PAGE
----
Tracking Privacy: The Ashley Madison Hack

Tracking Privacy, by Privatis Technology Corporation, monitors the evolving discussion surrounding privacy while commenting on the stories that matter most to the the growing number of consumers who are making privacy a priority.


While John Oliver’s skewing of Canada’s capital may be generating laughs, the confirmed hack of Ashley Madison, a website facilitating extra-marital affairs, has left hundreds of thousands of people nervously wondering what will happen to their extremely personal data.

Earlier this month, a group of hackers who refer to themselves as The Impact Team posted a small amount of information online and a manifesto demanding the take down of Ashley Madison and Established Men. The Impact Team was particularly concerned with the website’s paid-delete service, an option which promises users that all of their personal data will be removed from Ashley Madison’s servers for a tidy cost of $19. The hackers maintained that this was nothing more than a “profitable scam.”

In a media release on July 20th, Ashley Madison stated: “Contrary to current media reports, and based on accusations posted online by a cyber criminal, the ‘paid-delete’ option offered by does in fact remove all information related to a member’s profile and communications activity. The process involves a hard-delete of a requesting user’s profile, including the removal of posted pictures and all messages sent to other system users’ email boxes. This option was developed due to specific member requests for just such a service, and designed based on their feedback.

The Impact Team responded by releasing the names and information of two men, one from Massachusetts and the other from Mississauga, Ontario, who had paid the $19 fee to have their information scrubbed. Along with the names, the hackers also released a statement:

Full Delete netted ALM $1.7 million in revenue in 2014. It’s also a complete lie. Too bad for ALM, you promised secrecy but didn’t deliver. We’ve got the complete set of profiles in our DB dumps, and we’ll release them soon if Ashley Madison stays online. And with over 37 million members, mostly from the US and Canada, a significant percentage of the population is about to have a very bad day, including many rich and powerful people.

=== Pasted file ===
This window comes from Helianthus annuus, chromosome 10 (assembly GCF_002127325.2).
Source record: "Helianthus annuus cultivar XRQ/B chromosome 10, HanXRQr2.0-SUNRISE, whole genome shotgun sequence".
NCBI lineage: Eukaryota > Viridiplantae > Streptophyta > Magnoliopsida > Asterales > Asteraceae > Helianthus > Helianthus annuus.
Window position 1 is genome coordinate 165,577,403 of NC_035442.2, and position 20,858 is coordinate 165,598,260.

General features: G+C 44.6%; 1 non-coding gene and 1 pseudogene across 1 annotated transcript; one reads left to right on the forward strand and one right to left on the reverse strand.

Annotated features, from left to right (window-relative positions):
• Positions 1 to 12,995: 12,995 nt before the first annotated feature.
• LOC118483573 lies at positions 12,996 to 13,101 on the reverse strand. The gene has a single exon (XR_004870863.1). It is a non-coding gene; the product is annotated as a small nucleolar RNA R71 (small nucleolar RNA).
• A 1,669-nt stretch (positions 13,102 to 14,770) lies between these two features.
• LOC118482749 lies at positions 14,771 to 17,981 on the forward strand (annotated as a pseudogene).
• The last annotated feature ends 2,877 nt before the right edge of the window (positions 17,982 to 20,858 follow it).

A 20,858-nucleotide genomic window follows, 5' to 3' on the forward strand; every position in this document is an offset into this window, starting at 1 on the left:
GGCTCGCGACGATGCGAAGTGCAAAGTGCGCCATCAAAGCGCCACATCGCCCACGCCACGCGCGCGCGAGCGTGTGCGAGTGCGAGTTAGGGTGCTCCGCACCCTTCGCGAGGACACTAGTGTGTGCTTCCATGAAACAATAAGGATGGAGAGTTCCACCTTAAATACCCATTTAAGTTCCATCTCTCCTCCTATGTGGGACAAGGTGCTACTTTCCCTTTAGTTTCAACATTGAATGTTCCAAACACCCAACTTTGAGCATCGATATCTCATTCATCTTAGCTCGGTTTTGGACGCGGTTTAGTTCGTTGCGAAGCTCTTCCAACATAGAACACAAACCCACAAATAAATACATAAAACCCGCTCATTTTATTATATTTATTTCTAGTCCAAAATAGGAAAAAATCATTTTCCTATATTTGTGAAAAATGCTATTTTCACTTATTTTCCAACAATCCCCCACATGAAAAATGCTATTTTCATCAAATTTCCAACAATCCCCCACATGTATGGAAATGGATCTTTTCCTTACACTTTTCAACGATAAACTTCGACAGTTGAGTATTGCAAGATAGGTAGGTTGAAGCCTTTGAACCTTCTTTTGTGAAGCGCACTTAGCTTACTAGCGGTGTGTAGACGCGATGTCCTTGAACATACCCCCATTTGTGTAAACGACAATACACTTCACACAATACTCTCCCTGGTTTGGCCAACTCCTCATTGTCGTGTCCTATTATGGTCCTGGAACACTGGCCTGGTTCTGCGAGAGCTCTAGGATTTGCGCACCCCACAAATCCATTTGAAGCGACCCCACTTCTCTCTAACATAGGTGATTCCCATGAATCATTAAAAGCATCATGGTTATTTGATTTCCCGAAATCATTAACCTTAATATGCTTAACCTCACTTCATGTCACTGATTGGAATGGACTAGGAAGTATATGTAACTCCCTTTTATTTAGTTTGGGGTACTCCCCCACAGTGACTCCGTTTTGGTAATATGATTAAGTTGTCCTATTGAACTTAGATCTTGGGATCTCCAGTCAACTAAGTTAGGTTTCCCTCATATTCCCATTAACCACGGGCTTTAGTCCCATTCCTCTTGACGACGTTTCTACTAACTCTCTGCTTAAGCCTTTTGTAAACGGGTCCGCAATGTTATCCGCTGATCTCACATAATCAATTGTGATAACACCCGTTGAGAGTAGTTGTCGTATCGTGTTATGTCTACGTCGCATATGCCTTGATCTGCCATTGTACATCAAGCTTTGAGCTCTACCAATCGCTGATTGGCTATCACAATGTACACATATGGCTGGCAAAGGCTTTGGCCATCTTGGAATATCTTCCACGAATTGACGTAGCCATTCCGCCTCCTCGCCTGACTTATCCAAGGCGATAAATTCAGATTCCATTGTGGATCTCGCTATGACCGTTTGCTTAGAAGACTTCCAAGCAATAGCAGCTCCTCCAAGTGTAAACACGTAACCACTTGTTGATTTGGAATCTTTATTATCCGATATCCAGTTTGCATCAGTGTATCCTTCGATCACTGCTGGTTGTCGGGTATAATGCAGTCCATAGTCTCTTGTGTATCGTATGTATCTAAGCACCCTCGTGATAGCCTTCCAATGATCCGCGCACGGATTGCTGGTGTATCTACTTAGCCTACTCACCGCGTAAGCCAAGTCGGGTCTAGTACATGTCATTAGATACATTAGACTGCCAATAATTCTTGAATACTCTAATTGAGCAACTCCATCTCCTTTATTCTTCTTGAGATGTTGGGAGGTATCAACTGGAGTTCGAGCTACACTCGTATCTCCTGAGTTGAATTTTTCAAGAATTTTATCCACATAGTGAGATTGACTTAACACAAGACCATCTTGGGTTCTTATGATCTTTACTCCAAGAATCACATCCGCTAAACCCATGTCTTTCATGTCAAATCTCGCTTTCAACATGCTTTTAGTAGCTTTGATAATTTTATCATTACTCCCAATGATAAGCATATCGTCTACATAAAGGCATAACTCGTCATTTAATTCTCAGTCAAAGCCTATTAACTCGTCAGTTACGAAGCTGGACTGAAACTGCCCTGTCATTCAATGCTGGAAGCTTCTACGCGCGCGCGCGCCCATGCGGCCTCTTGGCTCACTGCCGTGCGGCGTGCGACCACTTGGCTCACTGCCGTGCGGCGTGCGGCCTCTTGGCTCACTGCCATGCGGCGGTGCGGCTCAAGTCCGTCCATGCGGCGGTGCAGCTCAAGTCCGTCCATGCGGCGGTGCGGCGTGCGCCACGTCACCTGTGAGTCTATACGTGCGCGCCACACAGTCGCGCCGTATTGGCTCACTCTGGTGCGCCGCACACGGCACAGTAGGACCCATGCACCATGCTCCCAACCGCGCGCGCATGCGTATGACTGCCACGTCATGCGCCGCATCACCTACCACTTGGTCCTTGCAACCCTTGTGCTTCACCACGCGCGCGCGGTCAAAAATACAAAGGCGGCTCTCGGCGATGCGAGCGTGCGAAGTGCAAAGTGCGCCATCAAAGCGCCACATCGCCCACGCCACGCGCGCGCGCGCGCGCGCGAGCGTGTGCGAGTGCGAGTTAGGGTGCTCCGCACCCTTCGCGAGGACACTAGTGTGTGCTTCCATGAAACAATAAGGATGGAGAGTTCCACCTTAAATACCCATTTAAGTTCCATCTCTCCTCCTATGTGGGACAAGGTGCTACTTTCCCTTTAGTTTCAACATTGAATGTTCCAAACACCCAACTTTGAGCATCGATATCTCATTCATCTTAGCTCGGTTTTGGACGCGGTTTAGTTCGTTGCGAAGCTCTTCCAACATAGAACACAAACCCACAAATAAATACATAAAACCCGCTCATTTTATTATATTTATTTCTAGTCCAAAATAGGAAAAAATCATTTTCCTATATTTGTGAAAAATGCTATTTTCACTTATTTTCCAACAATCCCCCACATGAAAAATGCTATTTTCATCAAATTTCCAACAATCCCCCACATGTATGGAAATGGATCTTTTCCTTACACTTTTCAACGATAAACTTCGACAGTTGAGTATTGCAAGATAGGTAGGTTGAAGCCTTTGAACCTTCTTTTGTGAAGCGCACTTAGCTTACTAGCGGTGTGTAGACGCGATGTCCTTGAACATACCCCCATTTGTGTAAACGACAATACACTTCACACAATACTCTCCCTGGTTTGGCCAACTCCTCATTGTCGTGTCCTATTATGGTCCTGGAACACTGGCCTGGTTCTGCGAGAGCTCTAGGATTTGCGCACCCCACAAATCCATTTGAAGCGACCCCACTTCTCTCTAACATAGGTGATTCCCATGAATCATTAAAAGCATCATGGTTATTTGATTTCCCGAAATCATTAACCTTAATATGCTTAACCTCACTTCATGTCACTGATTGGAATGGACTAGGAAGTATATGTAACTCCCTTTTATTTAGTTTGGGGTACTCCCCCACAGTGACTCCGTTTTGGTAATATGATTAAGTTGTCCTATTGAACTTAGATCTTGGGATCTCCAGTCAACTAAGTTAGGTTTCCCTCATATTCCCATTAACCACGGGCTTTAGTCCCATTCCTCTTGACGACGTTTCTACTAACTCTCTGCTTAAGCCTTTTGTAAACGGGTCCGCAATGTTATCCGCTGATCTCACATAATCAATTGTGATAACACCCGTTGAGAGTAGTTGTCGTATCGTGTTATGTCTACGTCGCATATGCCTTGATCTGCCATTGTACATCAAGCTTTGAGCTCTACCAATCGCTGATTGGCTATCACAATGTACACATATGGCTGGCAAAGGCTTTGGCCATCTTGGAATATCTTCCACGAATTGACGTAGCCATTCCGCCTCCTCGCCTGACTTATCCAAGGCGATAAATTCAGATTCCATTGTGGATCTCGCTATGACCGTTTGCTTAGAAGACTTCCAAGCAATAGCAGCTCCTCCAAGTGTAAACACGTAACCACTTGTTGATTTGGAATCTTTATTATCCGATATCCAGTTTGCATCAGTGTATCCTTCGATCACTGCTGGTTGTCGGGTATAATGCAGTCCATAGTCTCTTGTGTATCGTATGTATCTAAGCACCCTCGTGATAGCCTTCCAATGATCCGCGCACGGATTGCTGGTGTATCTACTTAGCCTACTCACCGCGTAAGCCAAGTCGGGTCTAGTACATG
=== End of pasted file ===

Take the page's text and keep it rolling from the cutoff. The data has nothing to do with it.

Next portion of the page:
In speaking to The Toronto Sun, the Mississauga man said he hadn’t been on the site in at least two years. He has been married for 20 years and is raising a young child. The newspaper described him as “clearly shocked and looked panicked while talking about the impact the release of his name has had on his life.” Other mental health experts are weighing in on the potential impact of releasing further names, with concerns that some users may commit suicide if they’re outed.

As of this date, Ashley Madison has yet to release any further statements on its website. The website that offered anonymity and promised deletion of user data has been caught with its pants down (pun intended), lying to paying customers. This raises doubts about what other corporations are doing with the data we gladly hand over to them. Going forward, can any company that gets a hold of your data be trusted to keep it secure? The implications of this hack go far beyond the ruined lives of married couples around the world. We’ll be monitoring this story and its fallout closely as it develops.

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